- It would have been unlawful for NAFED to affect the supply in view of the Government”s refusal to accord the permission, and both the parties knew it very well and agreed that the contract would be cancelled in such an exigency for non-supply in quantity. Thus, they were bound by the agreement. The award pre¬supposes supply could have been made after the Government”s refusal. If supply had been made, it would have been unlawful. Thus, the parties agreed for its cancellation as such an award is against the basic law and public policy as applied in India.
- It was further held that the Government rightly objected to the supply being made at the rate of the previous season in the next season, particularly when the prices escalated thrice. The addendum was entered into subsequently, unfairly, and the parties fully understood that the Government would not permit export at the rate on which supply was proposed, and NAFED was acting only as a canalising agent of the Government of India.
- Thus, for such an unfair contract, permission was rightly declined by the Government. In the previous year, the commodity could not be supplied due to force majeure. In no event, supply could have been made in December 1980 and January 1981 sans permission from the Government of India.
- The question also arose that when the award can be said to be contrary to public policy. This Court considered the issue in several decisions. The expression public policy concerning the agreement relates to the public policy of the country where award is being enforced. Section 23 of the Contract Act, 1872 deals with what consideration and objects are lawful and what not. If the court regards it as immoral or opposed to public policy, in that event, the consideration or object of agreement is said to be unlawful, and any agreement of which the object or consideration is unlawful is void.
- The court further held that Clause 14 of FOSFA Agreement and as per the law applicable in India, no export could have taken place without the permission of the Government, and the NAFED was unable to supply, as it did not have any permission in the season 1980-81 to effect the supply, it required the permission of the Government. The matter is such which pertains to the fundamental policy of India and parties were aware of it, and contracted that in such an exigency as provided in clause 14, the Agreement shall be cancelled for the supply which could not be made. It became void under section 32 of the Contract Act on happening of contingency.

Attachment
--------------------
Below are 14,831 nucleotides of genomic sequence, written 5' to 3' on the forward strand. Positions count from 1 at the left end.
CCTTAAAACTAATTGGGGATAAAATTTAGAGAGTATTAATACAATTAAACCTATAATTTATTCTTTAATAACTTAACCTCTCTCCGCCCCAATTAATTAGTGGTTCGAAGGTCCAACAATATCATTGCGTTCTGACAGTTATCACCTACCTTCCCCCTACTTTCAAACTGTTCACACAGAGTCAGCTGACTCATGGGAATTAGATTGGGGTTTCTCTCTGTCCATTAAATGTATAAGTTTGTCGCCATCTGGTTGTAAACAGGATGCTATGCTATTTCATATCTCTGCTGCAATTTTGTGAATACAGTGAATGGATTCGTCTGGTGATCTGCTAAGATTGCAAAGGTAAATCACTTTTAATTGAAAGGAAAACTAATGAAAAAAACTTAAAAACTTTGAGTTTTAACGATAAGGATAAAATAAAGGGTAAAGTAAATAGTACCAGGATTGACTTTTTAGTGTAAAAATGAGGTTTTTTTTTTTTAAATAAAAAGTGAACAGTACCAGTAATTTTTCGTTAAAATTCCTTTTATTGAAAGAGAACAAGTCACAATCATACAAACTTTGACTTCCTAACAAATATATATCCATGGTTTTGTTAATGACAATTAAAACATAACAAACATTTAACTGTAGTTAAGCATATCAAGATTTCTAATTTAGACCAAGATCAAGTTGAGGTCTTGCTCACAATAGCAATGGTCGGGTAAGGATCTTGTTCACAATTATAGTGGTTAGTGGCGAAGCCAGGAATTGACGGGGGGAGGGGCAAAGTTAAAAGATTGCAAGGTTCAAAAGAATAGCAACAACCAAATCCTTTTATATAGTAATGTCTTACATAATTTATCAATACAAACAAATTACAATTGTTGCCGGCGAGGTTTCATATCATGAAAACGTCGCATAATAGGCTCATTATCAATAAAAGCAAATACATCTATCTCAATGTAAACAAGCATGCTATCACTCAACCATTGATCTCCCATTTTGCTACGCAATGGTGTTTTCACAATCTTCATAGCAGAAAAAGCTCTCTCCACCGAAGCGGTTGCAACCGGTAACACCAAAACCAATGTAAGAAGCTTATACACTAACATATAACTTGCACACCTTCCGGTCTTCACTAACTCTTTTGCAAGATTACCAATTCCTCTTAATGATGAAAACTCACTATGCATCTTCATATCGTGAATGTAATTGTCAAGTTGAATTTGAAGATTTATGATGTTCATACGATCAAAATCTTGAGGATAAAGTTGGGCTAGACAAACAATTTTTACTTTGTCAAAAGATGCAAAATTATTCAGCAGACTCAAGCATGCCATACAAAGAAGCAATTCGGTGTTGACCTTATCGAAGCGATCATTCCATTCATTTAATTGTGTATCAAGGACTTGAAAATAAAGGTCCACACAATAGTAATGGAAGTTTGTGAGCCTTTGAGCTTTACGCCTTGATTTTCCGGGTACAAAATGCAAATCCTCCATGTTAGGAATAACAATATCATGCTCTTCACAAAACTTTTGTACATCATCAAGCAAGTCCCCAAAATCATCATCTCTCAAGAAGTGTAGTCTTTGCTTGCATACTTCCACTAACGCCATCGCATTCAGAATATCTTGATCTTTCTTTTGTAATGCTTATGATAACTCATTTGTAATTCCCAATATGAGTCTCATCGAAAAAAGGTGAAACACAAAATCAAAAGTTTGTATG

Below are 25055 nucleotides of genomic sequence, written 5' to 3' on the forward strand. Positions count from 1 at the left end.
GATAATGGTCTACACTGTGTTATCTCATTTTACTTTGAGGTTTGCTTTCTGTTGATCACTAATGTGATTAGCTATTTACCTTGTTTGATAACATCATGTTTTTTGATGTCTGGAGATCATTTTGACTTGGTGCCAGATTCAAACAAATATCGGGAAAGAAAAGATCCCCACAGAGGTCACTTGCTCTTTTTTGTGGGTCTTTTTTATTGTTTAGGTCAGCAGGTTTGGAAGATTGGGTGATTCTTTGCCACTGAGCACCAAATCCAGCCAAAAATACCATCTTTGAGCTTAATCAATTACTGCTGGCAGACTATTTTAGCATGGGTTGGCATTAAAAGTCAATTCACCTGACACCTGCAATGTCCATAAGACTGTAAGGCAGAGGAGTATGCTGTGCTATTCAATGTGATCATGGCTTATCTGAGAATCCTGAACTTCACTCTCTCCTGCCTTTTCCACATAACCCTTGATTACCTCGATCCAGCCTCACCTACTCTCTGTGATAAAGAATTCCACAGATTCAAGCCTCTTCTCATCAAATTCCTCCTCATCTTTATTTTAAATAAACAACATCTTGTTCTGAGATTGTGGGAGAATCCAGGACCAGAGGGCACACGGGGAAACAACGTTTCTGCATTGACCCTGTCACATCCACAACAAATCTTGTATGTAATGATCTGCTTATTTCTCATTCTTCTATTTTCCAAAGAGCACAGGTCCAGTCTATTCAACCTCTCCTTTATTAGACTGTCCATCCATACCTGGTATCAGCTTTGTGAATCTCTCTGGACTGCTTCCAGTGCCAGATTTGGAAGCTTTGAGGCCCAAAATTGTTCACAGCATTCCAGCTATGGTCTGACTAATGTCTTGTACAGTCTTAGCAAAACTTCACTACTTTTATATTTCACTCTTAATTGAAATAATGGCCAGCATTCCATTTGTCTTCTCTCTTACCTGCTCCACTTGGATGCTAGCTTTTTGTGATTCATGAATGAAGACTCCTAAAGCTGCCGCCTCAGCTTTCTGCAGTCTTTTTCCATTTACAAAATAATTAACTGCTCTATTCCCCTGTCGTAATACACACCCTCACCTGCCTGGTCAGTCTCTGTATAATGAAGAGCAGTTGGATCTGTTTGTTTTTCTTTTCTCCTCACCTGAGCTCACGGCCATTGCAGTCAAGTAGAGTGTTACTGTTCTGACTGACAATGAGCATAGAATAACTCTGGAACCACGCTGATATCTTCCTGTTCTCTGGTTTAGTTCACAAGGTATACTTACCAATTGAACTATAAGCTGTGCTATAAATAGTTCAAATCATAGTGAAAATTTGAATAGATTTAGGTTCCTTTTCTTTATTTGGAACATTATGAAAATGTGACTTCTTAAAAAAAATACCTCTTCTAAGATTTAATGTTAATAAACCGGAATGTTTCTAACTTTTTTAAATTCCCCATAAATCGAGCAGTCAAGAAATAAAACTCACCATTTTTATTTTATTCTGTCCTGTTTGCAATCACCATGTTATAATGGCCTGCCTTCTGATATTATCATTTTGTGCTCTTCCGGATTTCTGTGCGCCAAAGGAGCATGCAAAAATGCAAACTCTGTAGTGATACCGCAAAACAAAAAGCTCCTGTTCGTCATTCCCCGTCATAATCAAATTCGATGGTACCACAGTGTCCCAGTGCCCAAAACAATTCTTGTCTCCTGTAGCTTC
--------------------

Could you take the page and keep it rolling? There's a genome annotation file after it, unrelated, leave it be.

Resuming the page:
- Thus, it was not open because of the clear terms of the Arbitration Agreement to saddle the liability upon the NAFED to pay damages as the contract became void. There was no permission to export commodity of the previous year in the next season, and then the Government declined permission to NAFED to supply. Thus, it would be against the fundamental public policy of India to enforce such an award, any supply made then would contravene the public policy of India relating to export for which permission of the Government of India was necessary.
- According to the court, the award could not be said to be enforceable, given the provisions contained in Section 7(1)(b)(ii) of the Foreign Awards Act and that its enforcement would be against the fundamental policy of Indian Law and the basic concept of justice. Thus, we hold that award is unenforceable, and the High Court erred in law in holding otherwise in a perfunctory manner.
- Before the Arbitration Tribunal, the rule debars legal representation; hence the submission as to non¬ representation before the Tribunal, cannot be accepted. However, in appeal due to refusal to permit representation through a legal firm, the NAFED was not able to point out the prejudice caused to it.
- In the absence of proof of prejudice caused due to non¬representation by a Legal Representative and to show that it was disabled to put forth its views, the court refused to set aside the award on the ground that it would have been proper to allow the assistance of a Legal Representative. Thus, the court did not see it fit to render the award unenforceable on the aforesaid ground.
- It was also held that as per the Indian Law and the ethical standards, the Arbitrator could not have appeared at the second stage to defend arbitration award passed by him, and should have kept aloof. However, no concrete material has been placed on record to substantiate the objection as to prevailing practice and law in U.K. at the relevant time. Suffice it to observe that Arbitrator is supposed to follow ethical standards, and, in our considered view, ought not to have defended arbitration award passed by him in the subsequent judicial proceedings.
DECISION HELD BY COURT:
- The court held that the award is ex facie illegal, and in contravention of fundamental law, no export without permission of the Government was permissible and without the consent of the Government quota could not have been forwarded to next season. The export without permission would have violated the law, thus, enforcement of such award would be violative of the public policy of India. On the happening of contingency agreed to by the parties in Clause 14 of the FOSFA Agreement the contract was rendered unenforceable under section 32 of the Contract Act. As such the NAFED could not have been held liable to pay damages under foreign award.
- The application was allowed.